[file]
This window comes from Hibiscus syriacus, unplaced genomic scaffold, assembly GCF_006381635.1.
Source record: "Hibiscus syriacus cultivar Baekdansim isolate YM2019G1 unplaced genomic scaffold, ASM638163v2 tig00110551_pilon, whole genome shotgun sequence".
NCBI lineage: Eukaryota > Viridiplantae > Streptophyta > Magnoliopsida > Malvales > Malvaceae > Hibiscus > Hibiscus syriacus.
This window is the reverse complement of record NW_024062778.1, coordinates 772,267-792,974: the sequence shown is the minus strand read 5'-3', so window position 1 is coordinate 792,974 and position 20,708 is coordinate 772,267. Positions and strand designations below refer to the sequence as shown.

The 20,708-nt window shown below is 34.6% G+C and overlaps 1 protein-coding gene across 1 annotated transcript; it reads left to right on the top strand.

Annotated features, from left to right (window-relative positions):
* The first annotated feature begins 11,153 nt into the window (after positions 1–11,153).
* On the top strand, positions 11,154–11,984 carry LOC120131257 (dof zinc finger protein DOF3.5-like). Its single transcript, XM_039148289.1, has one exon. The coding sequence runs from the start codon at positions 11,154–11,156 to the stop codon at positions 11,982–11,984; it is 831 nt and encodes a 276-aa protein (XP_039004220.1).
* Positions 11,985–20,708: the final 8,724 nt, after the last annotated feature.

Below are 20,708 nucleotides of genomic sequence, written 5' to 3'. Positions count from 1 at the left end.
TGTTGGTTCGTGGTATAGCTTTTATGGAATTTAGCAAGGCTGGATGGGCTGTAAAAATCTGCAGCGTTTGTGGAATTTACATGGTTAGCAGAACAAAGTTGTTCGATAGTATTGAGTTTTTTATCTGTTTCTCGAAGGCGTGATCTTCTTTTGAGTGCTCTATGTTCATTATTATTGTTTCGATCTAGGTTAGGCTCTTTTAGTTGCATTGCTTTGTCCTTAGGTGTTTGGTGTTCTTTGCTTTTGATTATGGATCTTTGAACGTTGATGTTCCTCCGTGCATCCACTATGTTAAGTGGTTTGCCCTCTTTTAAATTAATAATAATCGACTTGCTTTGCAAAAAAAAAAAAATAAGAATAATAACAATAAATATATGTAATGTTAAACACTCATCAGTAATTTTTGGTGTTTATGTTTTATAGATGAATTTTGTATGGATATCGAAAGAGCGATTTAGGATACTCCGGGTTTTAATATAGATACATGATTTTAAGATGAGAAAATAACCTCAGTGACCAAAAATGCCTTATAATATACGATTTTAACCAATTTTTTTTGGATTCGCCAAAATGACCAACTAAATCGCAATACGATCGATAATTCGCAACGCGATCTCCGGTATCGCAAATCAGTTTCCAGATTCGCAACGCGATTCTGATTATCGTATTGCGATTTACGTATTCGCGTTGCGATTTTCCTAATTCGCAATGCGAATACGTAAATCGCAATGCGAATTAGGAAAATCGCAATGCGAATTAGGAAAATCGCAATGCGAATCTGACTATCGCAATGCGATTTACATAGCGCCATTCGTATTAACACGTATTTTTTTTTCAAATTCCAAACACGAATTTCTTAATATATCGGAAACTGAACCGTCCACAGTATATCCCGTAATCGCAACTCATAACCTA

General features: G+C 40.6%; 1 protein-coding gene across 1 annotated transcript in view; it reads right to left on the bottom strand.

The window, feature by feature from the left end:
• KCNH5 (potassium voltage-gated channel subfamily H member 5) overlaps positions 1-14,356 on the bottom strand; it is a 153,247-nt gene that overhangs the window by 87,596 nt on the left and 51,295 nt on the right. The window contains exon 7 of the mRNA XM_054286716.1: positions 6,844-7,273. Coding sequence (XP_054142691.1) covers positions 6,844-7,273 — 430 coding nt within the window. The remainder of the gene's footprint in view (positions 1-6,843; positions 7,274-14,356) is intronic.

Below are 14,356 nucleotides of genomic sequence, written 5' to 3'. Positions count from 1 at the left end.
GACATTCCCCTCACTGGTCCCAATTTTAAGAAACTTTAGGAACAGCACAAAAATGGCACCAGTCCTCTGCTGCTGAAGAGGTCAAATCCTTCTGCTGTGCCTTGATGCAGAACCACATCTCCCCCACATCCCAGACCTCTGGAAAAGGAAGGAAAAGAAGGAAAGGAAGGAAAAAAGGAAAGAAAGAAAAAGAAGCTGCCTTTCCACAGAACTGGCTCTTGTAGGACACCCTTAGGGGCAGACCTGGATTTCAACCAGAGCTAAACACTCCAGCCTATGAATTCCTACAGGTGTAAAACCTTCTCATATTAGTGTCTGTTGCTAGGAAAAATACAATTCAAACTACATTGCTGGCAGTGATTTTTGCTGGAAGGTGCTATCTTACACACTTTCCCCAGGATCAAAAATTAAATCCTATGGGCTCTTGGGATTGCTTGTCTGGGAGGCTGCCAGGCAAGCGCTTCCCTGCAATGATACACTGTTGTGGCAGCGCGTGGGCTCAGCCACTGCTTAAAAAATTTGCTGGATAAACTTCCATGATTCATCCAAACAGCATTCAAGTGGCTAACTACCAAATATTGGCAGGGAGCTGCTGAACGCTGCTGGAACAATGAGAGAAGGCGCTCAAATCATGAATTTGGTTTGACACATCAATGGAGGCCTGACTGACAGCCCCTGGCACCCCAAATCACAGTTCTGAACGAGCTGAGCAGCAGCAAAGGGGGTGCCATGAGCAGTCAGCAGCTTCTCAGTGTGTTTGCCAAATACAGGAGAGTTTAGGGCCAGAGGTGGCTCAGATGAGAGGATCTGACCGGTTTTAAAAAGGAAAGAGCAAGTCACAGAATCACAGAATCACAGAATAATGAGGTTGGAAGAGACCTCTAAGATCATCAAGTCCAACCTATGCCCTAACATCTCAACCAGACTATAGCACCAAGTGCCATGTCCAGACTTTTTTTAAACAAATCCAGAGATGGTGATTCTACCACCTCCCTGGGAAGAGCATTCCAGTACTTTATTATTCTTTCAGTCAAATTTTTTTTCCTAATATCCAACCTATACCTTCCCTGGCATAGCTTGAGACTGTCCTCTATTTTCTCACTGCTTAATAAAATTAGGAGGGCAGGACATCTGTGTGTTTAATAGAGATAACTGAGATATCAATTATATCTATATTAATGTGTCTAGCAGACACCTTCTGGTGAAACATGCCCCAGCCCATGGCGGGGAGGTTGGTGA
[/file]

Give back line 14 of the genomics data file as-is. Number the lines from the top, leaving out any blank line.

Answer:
• KCNH5 (potassium voltage-gated channel subfamily H member 5) overlaps positions 1-14,356 on the bottom strand; it is a 153,247-nt gene that overhangs the window by 87,596 nt on the left and 51,295 nt on the right. The window contains exon 7 of the mRNA XM_054286716.1: positions 6,844-7,273. Coding sequence (XP_054142691.1) covers positions 6,844-7,273 — 430 coding nt within the window. The remainder of the gene's footprint in view (positions 1-6,843; positions 7,274-14,356) is intronic.